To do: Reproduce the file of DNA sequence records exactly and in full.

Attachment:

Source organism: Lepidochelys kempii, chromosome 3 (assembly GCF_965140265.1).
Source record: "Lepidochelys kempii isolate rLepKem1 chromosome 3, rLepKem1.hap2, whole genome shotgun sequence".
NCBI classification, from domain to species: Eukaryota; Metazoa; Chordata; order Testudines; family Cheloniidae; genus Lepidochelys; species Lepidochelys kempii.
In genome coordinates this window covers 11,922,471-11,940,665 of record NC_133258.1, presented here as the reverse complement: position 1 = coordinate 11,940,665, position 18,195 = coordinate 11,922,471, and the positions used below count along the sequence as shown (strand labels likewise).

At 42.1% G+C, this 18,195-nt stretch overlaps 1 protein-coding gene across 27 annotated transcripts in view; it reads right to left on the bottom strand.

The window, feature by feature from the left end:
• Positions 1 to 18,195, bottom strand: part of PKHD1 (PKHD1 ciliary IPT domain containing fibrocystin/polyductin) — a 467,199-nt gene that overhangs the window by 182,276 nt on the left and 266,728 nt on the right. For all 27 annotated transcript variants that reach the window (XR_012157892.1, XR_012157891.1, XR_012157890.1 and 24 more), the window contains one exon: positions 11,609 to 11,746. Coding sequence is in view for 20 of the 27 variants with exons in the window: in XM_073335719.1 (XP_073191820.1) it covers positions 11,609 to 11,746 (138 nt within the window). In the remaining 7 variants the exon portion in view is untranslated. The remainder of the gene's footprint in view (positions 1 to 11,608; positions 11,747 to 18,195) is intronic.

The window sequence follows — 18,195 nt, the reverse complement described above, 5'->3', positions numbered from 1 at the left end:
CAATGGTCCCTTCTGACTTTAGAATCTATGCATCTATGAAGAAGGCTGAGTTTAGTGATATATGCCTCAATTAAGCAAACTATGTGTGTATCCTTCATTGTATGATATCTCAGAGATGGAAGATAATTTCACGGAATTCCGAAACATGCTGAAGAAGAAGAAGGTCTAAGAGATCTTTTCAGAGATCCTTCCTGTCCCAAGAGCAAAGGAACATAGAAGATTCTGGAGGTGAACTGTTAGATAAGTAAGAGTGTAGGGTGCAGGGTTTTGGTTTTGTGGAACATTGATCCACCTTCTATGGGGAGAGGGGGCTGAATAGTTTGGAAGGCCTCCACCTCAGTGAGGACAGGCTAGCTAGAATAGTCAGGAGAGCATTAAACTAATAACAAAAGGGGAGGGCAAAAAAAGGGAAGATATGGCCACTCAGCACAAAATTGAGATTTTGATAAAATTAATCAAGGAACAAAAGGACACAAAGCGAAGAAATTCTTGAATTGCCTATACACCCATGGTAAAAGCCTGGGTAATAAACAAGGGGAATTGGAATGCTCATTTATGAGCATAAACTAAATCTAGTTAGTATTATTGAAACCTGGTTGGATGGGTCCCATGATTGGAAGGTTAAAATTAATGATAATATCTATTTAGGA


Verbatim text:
Source organism: Lepidochelys kempii, chromosome 3 (assembly GCF_965140265.1).
Source record: "Lepidochelys kempii isolate rLepKem1 chromosome 3, rLepKem1.hap2, whole genome shotgun sequence".
NCBI classification, from domain to species: Eukaryota; Metazoa; Chordata; order Testudines; family Cheloniidae; genus Lepidochelys; species Lepidochelys kempii.
In genome coordinates this window covers 11,922,471-11,940,665 of record NC_133258.1, presented here as the reverse complement: position 1 = coordinate 11,940,665, position 18,195 = coordinate 11,922,471, and the positions used below count along the sequence as shown (strand labels likewise).

At 42.1% G+C, this 18,195-nt stretch overlaps 1 protein-coding gene across 27 annotated transcripts in view; it reads right to left on the bottom strand.

The window, feature by feature from the left end:
• Positions 1 to 18,195, bottom strand: part of PKHD1 (PKHD1 ciliary IPT domain containing fibrocystin/polyductin) — a 467,199-nt gene that overhangs the window by 182,276 nt on the left and 266,728 nt on the right. For all 27 annotated transcript variants that reach the window (XR_012157892.1, XR_012157891.1, XR_012157890.1 and 24 more), the window contains one exon: positions 11,609 to 11,746. Coding sequence is in view for 20 of the 27 variants with exons in the window: in XM_073335719.1 (XP_073191820.1) it covers positions 11,609 to 11,746 (138 nt within the window). In the remaining 7 variants the exon portion in view is untranslated. The remainder of the gene's footprint in view (positions 1 to 11,608; positions 11,747 to 18,195) is intronic.

The window sequence follows — 18,195 nt, the reverse complement described above, 5'->3', positions numbered from 1 at the left end:
CAATGGTCCCTTCTGACTTTAGAATCTATGCATCTATGAAGAAGGCTGAGTTTAGTGATATATGCCTCAATTAAGCAAACTATGTGTGTATCCTTCATTGTATGATATCTCAGAGATGGAAGATAATTTCACGGAATTCCGAAACATGCTGAAGAAGAAGAAGGTCTAAGAGATCTTTTCAGAGATCCTTCCTGTCCCAAGAGCAAAGGAACATAGAAGATTCTGGAGGTGAACTGTTAGATAAGTAAGAGTGTAGGGTGCAGGGTTTTGGTTTTGTGGAACATTGATCCACCTTCTATGGGGAGAGGGGGCTGAATAGTTTGGAAGGCCTCCACCTCAGTGAGGACAGGCTAGCTAGAATAGTCAGGAGAGCATTAAACTAATAACAAAAGGGGAGGGCAAAAAAAGGGAAGATATGGCCACTCAGCACAAAATTGAGATTTTGATAAAATTAATCAAGGAACAAAAGGACACAAAGCGAAGAAATTCTTGAATTGCCTATACACCCATGGTAAAAGCCTGGGTAATAAACAAGGGGAATTGGAATGCTCATTTATGAGCATAAACTAAATCTAGTTAGTATTATTGAAACCTGGTTGGATGGGTCCCATGATTGGAAGGTTAAAATTAATGATAATATCTATTTAGGA